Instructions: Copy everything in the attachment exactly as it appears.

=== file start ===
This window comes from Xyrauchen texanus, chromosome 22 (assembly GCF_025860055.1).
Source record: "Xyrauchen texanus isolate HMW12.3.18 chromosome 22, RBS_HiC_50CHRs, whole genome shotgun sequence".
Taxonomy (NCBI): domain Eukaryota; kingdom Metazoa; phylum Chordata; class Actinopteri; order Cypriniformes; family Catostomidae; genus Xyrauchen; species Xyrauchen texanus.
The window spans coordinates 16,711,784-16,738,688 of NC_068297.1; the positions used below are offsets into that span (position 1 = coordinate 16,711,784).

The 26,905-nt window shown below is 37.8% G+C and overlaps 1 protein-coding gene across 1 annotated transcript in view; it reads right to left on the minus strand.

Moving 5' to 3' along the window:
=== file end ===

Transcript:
This window comes from Xyrauchen texanus, chromosome 22 (assembly GCF_025860055.1).
Source record: "Xyrauchen texanus isolate HMW12.3.18 chromosome 22, RBS_HiC_50CHRs, whole genome shotgun sequence".
Taxonomy (NCBI): domain Eukaryota; kingdom Metazoa; phylum Chordata; class Actinopteri; order Cypriniformes; family Catostomidae; genus Xyrauchen; species Xyrauchen texanus.
The window spans coordinates 16,711,784-16,738,688 of NC_068297.1; the positions used below are offsets into that span (position 1 = coordinate 16,711,784).

The 26,905-nt window shown below is 37.8% G+C and overlaps 1 protein-coding gene across 1 annotated transcript in view; it reads right to left on the minus strand.

Moving 5' to 3' along the window: